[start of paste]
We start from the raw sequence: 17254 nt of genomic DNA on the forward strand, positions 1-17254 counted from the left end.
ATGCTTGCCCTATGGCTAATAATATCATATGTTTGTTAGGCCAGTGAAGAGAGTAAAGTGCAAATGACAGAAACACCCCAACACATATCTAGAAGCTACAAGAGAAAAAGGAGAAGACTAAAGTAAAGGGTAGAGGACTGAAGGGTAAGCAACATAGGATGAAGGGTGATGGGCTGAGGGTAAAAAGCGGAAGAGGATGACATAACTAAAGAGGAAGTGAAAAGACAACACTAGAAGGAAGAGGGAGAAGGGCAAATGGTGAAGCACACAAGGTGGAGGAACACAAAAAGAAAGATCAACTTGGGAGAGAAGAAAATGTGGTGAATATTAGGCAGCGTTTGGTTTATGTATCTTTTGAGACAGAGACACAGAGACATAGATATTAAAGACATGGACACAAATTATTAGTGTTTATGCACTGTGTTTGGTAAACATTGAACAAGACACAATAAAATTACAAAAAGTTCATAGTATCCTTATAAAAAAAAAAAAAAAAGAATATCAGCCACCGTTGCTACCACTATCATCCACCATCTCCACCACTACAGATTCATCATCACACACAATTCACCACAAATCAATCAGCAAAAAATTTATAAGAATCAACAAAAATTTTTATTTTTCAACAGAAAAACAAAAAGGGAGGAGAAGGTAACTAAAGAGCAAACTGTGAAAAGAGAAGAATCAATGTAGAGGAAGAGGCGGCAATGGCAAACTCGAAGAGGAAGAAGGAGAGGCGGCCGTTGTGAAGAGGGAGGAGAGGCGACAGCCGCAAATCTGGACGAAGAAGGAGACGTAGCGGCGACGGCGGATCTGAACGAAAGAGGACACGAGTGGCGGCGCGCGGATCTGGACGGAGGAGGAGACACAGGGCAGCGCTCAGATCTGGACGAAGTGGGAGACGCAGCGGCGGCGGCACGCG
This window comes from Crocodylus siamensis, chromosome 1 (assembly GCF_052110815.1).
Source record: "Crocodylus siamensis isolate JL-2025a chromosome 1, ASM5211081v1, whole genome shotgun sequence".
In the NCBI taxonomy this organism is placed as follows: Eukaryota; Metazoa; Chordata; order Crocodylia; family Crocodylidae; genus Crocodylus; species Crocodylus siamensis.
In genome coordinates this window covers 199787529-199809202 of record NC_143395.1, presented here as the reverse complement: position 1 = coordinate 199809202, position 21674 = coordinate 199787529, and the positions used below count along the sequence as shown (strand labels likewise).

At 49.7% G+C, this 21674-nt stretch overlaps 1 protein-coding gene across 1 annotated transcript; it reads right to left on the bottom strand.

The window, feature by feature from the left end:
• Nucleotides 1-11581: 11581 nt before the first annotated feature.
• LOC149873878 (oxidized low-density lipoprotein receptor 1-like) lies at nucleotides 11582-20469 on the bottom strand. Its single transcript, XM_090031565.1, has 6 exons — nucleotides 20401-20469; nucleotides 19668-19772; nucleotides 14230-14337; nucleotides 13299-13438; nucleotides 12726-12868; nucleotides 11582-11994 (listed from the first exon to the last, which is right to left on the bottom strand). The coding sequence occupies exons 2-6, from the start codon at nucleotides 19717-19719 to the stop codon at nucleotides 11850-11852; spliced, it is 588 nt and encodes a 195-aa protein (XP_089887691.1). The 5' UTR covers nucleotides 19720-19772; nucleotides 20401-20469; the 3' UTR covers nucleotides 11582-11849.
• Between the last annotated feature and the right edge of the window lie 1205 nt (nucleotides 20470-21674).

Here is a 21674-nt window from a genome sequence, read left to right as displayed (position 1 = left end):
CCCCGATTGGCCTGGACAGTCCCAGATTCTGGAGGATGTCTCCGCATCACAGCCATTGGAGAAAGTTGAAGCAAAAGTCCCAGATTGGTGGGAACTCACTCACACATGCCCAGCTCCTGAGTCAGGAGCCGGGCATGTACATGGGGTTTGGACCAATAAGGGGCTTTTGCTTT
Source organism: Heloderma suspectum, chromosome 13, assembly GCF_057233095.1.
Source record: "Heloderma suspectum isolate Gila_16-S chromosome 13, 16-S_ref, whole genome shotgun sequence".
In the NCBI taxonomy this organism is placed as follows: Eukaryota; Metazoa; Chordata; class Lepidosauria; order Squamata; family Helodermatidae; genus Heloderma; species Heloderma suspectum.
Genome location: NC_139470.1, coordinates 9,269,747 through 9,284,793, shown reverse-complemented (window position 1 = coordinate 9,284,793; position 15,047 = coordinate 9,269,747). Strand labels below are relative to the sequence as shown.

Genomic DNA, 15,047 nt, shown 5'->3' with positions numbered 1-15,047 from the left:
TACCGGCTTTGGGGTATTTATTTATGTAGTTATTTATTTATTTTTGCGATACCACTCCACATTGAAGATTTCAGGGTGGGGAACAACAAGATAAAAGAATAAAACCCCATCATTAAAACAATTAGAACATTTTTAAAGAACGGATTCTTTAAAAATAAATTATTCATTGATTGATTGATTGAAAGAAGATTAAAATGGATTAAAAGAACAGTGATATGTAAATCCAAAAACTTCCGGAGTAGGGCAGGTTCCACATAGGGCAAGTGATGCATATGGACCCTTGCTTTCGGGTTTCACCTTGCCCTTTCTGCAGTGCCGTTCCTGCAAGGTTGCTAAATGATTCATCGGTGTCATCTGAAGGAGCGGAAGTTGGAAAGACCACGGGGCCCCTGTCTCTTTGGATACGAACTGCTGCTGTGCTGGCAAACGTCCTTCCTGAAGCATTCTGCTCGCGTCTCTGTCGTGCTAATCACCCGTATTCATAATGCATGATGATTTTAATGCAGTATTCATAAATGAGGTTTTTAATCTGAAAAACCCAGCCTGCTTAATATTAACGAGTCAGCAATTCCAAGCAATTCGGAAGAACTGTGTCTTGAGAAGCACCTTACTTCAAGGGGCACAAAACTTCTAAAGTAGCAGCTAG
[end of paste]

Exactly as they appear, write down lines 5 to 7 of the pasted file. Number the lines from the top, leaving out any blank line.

In the NCBI taxonomy this organism is placed as follows: Eukaryota; Metazoa; Chordata; order Crocodylia; family Crocodylidae; genus Crocodylus; species Crocodylus siamensis.
In genome coordinates this window covers 199787529-199809202 of record NC_143395.1, presented here as the reverse complement: position 1 = coordinate 199809202, position 21674 = coordinate 199787529, and the positions used below count along the sequence as shown (strand labels likewise).

At 49.7% G+C, this 21674-nt stretch overlaps 1 protein-coding gene across 1 annotated transcript; it reads right to left on the bottom strand.